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Health IT and Patient Safety: Building Safer Systems for Bet
Transcript of Health IT and Patient Safety: Building Safer Systems for Bet
COMMITTEE ON PATIENT SAFETY AND HEALTH INFORMATION TECHNOLOGY
Although the 1999 IOM report
To err is human
created a whirlwind of events that surrounded measures to increase patient safety and enhance quality care, there is much controversy on what improvement in safety have actually occurred.
What is known is that quality improvement is occurring at a sluggish pace and that patients continue to experience high rates of safety problems during hospital stays.
Post 1999 IOM report
Much of the focus was on quality, with thoughts that increase in quality would drastically increase safety.
Health IT has been and continues to be noted as a critical tool to measure and improve patient safety.
Yet, despite this possibility, the widespread adoption and safe use of heath IT tools is relatively slow with technical and organizational limitations existing.
Advantages of Health IT
Clinicians expect health IT to support delivery of high quality care in several ways including:
engaging patients and reducing medical errors.
Administrators expect HIT to:
Reduce cost through increased efficiency
Increase payment through charge capture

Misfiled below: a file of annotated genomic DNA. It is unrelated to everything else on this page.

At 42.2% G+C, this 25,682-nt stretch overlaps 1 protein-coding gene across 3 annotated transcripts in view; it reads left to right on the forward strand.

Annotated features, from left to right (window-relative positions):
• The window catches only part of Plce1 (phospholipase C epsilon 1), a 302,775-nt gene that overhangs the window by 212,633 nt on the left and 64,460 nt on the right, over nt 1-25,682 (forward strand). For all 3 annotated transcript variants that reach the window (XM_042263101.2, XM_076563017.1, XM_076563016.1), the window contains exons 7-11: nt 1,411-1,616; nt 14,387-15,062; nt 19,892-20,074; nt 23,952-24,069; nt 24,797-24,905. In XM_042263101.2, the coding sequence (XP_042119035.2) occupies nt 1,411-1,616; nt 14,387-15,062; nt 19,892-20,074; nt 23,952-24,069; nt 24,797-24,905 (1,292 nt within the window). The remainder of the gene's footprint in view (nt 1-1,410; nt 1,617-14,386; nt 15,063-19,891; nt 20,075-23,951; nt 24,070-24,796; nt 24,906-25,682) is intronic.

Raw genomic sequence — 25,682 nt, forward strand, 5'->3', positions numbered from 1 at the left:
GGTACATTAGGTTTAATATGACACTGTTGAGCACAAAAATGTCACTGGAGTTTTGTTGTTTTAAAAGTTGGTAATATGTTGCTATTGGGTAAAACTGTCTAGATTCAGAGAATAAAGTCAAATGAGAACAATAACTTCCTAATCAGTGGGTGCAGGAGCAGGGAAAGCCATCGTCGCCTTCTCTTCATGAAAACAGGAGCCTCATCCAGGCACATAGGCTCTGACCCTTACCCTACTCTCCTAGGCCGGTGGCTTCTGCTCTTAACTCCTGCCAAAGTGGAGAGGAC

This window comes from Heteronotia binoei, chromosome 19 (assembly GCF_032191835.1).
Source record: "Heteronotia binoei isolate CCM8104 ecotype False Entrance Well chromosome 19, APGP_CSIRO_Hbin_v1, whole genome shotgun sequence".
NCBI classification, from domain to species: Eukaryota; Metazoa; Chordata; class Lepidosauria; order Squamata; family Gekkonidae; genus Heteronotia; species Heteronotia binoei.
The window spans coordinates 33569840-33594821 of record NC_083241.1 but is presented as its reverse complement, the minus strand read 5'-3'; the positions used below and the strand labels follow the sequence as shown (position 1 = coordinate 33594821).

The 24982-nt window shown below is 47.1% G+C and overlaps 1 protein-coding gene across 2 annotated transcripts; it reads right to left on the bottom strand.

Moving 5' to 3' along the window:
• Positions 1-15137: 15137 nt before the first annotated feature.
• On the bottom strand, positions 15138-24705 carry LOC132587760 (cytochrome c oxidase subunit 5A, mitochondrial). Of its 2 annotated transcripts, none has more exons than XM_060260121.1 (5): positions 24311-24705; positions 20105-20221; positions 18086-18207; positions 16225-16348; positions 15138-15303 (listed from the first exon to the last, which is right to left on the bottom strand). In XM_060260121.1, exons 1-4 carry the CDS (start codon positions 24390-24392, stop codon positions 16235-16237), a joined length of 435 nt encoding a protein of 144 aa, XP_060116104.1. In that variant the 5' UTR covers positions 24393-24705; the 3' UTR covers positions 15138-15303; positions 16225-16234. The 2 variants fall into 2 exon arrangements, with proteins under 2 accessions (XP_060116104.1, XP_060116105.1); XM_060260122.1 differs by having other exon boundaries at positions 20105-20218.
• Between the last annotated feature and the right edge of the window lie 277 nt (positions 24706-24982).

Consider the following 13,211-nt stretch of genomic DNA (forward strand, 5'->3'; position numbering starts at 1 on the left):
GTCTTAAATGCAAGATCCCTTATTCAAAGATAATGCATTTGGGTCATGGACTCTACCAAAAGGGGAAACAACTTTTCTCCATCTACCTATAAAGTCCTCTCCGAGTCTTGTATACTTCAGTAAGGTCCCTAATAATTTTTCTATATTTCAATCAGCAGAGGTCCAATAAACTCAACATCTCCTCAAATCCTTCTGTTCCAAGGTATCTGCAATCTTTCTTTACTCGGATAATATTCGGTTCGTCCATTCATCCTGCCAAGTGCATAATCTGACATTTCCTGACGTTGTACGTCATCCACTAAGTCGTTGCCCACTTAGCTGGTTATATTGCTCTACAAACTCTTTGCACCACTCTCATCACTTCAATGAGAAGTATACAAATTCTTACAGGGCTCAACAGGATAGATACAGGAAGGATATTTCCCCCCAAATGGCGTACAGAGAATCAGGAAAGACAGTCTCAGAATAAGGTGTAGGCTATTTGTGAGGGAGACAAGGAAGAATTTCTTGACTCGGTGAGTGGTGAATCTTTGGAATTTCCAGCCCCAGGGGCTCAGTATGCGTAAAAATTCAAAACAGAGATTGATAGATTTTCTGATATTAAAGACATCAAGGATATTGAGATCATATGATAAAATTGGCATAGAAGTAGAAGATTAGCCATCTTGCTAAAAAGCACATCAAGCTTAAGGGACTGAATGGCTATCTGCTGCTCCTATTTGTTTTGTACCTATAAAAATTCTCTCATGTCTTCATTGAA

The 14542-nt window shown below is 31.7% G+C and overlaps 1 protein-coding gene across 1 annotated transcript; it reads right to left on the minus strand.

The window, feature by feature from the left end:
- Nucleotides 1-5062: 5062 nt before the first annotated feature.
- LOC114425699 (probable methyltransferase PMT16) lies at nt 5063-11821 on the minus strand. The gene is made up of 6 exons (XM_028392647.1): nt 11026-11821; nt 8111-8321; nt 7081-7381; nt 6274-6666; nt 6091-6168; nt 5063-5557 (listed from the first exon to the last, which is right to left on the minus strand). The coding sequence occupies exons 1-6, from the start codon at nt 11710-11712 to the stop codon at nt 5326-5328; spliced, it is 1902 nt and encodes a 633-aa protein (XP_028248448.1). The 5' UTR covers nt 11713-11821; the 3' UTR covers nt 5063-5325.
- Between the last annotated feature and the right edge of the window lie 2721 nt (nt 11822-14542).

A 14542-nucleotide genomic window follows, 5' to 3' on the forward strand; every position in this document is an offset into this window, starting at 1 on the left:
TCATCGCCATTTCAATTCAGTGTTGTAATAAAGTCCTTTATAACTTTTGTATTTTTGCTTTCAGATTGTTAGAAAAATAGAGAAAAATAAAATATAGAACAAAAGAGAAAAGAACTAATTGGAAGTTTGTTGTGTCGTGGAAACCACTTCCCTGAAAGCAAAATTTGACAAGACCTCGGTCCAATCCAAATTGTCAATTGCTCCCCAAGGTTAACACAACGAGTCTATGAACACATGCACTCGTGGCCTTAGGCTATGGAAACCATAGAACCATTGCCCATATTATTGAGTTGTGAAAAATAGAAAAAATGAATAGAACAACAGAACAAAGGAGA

1. Health IT designed to maximize administrative and economic benefits may create new paths to failure.
2. Health IT reports show distraction or mis-communication, may cause harm if it is poorly designed, implemented or applied.
3. Examples of health IT induced harm that can result in serious injury and death include dosing errors, failing to detect fatal illnesses, and delaying treatment due to poor human- computer interaction or loss of data.
Giving the new and large investment being made in health IT, it is imperative that health IT maximize patient safety while minimizing harm
ONC’s health IT policy committee in 2010 held a hearing on patient safety and recommended a formal study to thoroughly evaluate health IT patient safety concerns and to recommend additional actions and strategies to address these concerns.
Health IT and Patient Safety:
Building Safer Systems for Better Care
Committee on Patient Safety and Health Information Technology;
GAIL L. WARDEN (Chair), President Emeritus, Henry Ford Health
System, Detroit, MI
JAMES P. BAGIAN, Director, Center for Health Engineering and
Patient Safety, Chief Patient Safety and Systems Innovation Officer,
Department of Industrial and Operations Engineering, University of
Michigan, Ann Arbor, MI
RICHARD BARON,1 Professor and CEO, Greenhouse Internists, PC,
DAVID W. BATES, Chief, General Medicine Division, Brigham and
Women’s Hospital, Boston, MA
DEDRA CANTRELL, Chief Information Officer, Emory Healthcare, Inc.,
DAVID C. CLASSEN, Associate Professor of Medicine, University
of Utah, Senior Vice President and Chief Medical Officer, CSC,
Salt Lake City, UT
RICHARD I. COOK, Associate Professor of Anesthesia and Critical
Care, University of Chicago, IL